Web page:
What do I mean by that? It’s simple. Basically, the monthly mortgage payment it takes to purchase the average-priced home in Dutchess is about as low as it’s been since 2002 – and probably well before that.
If you look at the attached graph, you’ll see what I’m talking about. On that graph, we’ve plotted the monthly payment that a purchaser in the county would have to make to purchase the average-priced home at various points over the years. After all, affordability is not just a matter of the sales price – it’s a matter of the monthly payment you’re going to have to make, which is partly a function of the prevailing interest rate. And then to measure the change in the monthly payment over time, we factored in the effects of inflation.
So we took the following data points:
- The average price of a single family home up to the second quarter of 2015 – from the local MLS data.
- The average interest rate for a 30-year fixed-rate mortgage for June 2015 – from Freddie Mac.
- The prevailing inflation rate up to 2014 year-end – from the US Department of Labor.
You can see the results on the graph. The monthly payment you have to make to purchase the average-priced home in the county is just about as low as it’s been in years. We’ve seen just the slightest uptick in the past few years, partially because of a slight increase in pricing and a slow inflating of interest rates. But we’re still talking about a monthly payment that is as low as anytime in the past 12 years. Moreover, although we don’t have data for Dutchess going back further than that, we do have data in Westchester going back to 1981 – and the monthly payment there is about as low right now as it’s been in those 35 years. Given how closely Dutchess tracks Westchester, it’s likely that homes in Dutchess are more affordable right now than they’ve been since the 1980s.
Why? Part of it is that we have not seen prices go up in any measurable way in almost 10 years, during which inflation has reduced the “true” cost of purchasing a home.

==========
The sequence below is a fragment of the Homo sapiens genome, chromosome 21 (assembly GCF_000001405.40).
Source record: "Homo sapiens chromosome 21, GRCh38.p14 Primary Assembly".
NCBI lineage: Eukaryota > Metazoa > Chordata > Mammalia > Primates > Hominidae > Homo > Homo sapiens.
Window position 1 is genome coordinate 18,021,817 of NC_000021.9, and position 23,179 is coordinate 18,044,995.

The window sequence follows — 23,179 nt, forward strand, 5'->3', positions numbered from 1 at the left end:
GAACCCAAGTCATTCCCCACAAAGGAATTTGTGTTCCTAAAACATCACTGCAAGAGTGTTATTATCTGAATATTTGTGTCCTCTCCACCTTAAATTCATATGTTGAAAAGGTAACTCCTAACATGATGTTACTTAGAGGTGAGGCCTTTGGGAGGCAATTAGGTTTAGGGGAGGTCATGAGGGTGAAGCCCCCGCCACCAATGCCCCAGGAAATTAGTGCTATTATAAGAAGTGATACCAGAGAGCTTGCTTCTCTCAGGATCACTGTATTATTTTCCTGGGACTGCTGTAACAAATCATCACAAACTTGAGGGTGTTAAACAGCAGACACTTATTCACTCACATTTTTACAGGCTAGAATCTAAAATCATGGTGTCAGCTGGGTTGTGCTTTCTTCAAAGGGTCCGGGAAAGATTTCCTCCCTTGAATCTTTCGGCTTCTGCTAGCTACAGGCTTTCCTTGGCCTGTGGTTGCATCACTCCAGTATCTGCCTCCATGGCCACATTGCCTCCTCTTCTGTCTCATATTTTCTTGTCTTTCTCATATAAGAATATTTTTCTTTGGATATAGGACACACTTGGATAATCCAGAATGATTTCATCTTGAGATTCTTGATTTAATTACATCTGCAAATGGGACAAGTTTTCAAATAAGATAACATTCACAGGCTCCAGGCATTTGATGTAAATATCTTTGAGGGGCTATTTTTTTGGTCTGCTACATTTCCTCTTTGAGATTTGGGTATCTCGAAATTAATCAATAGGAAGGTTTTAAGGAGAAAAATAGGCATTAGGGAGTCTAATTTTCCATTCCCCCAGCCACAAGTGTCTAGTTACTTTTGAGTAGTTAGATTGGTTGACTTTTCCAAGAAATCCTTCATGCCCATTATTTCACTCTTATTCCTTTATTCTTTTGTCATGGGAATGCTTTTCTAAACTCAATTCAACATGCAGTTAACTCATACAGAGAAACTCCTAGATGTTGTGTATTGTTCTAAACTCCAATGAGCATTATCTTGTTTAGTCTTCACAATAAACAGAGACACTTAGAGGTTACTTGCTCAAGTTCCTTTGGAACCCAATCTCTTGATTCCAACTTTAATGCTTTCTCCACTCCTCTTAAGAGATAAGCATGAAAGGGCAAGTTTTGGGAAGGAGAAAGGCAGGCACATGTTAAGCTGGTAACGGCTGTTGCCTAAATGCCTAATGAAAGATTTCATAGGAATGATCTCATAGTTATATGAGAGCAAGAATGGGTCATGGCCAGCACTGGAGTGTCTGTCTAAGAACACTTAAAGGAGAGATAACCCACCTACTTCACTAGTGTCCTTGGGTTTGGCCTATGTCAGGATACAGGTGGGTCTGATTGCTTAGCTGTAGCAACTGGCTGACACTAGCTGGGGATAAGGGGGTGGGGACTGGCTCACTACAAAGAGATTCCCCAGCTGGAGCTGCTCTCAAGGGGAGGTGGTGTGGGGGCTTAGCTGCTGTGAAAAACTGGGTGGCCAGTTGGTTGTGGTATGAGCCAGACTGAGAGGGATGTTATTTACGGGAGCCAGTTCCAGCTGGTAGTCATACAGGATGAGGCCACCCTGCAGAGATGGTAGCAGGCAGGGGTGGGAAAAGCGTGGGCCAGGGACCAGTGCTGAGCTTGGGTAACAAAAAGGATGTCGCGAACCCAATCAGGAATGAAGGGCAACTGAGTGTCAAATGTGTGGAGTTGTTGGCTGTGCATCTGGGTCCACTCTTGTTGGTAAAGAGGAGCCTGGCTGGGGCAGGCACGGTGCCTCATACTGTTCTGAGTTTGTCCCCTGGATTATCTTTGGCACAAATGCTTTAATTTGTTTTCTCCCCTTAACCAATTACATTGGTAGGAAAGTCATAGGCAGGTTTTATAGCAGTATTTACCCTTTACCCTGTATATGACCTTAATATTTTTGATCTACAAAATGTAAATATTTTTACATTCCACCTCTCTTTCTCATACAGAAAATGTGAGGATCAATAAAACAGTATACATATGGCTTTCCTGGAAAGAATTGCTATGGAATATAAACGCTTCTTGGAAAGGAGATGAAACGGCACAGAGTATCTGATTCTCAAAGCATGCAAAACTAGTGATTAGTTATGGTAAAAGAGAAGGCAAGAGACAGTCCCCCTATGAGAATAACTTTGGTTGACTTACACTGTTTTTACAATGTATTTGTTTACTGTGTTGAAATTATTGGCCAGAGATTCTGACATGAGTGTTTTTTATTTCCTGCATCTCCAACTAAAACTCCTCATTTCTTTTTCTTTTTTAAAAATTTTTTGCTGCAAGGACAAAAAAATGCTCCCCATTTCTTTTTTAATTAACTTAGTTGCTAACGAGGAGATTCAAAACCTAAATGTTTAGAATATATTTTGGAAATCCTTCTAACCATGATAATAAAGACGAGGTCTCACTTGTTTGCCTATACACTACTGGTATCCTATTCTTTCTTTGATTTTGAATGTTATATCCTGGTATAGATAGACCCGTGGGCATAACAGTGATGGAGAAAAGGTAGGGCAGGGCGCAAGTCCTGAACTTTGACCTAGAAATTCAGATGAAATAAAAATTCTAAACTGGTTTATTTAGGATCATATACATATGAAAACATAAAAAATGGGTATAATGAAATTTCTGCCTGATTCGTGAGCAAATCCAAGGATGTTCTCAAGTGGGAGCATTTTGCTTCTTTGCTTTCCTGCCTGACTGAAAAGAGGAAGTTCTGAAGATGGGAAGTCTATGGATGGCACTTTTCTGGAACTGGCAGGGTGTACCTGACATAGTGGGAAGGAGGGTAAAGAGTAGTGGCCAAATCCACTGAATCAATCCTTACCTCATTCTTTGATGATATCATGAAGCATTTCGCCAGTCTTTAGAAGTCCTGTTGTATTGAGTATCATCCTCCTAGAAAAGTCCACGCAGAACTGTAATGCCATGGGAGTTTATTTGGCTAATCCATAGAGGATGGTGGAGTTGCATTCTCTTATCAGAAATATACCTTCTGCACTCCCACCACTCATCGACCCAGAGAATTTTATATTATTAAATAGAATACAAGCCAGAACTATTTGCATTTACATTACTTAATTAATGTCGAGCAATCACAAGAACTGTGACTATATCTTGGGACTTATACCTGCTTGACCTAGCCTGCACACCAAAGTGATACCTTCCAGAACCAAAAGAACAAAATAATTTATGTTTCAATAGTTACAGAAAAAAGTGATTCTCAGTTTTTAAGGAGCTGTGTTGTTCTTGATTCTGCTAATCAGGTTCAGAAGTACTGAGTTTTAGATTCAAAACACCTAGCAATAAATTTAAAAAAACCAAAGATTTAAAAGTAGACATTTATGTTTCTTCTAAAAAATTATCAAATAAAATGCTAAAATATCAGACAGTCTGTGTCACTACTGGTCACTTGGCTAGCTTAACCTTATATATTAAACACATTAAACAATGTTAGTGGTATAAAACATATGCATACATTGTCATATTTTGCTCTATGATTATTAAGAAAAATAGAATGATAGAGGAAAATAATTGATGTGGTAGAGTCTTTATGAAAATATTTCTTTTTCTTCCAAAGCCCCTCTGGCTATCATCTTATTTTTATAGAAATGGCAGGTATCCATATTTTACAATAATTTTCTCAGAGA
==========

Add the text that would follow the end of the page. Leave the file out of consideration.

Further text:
But more importantly, rates are significantly lower than they’ve been at any time in modern history. After all, about ten years ago, the average interest rate was about 6%. It’s now 4%. That’s a huge difference in your monthly payment.
Listen, I HATE it when real estate professionals say that “this is a great time to buy,” because at many times in our history that has been bad advice. But if you measure a “great time to buy” by looking at the monthly payment you’ll have to make to buy a home, then we’re talking about as good a time to buy as any in the past decades. Prices have been flat for almost 10 years, and they’re down significantly if you factor in the effects of inflation. And interest rates are still as low as we’ve ever seen them, even while they’re slowly creeping up (and most observers think they will continue to increase). Unless we see some major shock to the economy, I think we’re looking at a near-decade of reasonable price appreciation coupled with increasing interest rates – both of which are going to drive that monthly payment up over the next few years.
So if it’s up to me, I’m buying right now. And just so you know, I’m putting my money where my mouth is – I closed on my new home in the Hudson Valley 10 days ago.